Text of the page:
Today, the Ethiopian government passed a controversial bill that puts serious restrictions on the ability of foreign and local aid agencies in Ethiopia to work on a number of key issues, such as human rights, criminal justice and conflict resolution and reconciliation. The law is so restrictive that close observers such as Human Rights Watch’s Chris Albin-Lackey predicted before it was passed that it “will render the activities of most international and local human rights organizations illegal” – an ominous trend given Ethiopia’s own internal problems, its controversial military role in Somalia and lingering tensions with Eritrea. Another insider warned privately that the bill threatens the very existence of civil society in Ethiopia.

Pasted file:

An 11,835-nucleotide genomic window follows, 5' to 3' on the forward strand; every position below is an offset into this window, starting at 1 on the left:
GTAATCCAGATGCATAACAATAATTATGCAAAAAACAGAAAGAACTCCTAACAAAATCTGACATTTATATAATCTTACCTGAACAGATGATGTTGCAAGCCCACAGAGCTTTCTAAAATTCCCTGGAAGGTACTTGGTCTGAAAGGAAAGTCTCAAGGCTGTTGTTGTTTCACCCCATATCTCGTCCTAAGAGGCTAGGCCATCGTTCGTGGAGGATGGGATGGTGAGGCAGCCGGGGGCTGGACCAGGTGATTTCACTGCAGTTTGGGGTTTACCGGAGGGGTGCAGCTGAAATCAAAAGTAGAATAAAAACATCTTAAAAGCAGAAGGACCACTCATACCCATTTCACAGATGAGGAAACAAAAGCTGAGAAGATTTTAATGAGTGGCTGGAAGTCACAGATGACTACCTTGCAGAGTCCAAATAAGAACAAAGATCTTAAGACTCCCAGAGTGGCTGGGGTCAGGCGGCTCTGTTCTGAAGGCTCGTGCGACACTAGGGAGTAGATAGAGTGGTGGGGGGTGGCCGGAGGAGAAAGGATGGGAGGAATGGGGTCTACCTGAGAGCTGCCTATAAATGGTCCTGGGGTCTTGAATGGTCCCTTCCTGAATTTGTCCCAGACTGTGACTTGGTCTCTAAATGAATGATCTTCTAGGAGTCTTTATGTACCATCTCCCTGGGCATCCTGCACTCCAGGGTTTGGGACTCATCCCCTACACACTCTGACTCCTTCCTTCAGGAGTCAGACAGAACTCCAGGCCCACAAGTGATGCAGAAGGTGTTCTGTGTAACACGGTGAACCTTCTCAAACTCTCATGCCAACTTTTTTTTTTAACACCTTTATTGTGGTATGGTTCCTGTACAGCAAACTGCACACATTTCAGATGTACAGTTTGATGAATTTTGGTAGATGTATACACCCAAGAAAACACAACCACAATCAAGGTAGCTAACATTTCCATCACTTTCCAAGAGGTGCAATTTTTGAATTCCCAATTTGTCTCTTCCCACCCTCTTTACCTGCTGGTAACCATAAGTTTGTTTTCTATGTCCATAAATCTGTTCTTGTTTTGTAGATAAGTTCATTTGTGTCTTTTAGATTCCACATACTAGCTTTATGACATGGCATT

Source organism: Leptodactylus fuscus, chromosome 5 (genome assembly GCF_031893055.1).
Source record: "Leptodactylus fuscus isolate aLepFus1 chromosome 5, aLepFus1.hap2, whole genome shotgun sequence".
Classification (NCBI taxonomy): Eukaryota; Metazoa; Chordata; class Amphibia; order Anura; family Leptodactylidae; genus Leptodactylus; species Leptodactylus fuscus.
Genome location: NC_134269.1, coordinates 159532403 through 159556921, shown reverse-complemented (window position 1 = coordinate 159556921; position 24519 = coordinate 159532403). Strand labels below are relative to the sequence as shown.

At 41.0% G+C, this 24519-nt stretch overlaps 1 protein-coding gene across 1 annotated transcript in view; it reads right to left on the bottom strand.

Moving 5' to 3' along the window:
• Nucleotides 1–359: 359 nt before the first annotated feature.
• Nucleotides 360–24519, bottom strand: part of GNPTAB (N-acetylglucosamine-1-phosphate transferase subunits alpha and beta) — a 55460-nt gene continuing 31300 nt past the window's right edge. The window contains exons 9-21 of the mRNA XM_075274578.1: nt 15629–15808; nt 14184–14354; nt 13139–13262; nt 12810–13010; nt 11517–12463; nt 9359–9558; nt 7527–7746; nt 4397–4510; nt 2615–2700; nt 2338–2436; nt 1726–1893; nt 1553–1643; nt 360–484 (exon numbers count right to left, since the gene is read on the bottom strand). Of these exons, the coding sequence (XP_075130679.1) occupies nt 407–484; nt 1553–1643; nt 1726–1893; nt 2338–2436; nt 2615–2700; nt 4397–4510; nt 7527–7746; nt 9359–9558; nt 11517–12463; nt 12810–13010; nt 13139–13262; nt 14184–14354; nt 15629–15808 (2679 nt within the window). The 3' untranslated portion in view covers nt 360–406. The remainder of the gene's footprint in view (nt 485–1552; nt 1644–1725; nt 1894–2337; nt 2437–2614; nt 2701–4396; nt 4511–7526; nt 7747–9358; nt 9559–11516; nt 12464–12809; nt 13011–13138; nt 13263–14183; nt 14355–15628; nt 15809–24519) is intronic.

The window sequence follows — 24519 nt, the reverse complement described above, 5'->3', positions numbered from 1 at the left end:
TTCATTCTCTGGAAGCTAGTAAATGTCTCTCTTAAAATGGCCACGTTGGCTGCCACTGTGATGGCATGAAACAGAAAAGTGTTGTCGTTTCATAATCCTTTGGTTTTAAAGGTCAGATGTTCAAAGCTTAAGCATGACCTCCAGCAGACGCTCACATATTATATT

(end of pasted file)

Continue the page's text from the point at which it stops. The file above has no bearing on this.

The Ethiopian parliament’s decision comes as no surprise. The Ethiopian government has conducted a major crackdown on human rights (and has been accused of committing war crimes and crimes against humanity in the form of collective punishment after rebel attacks on an oil installation in 2007.) Ethiopia is a major recipient of U.S. foreign aid and a trusted partner in U.S. counterterrorism efforts in the Horn of Africa. The U.S. government’s quiet pressure on Ethiopia to reform its abusive tendencies has not worked to date, and this is yet another problem the Obama Administration will inherit in the region.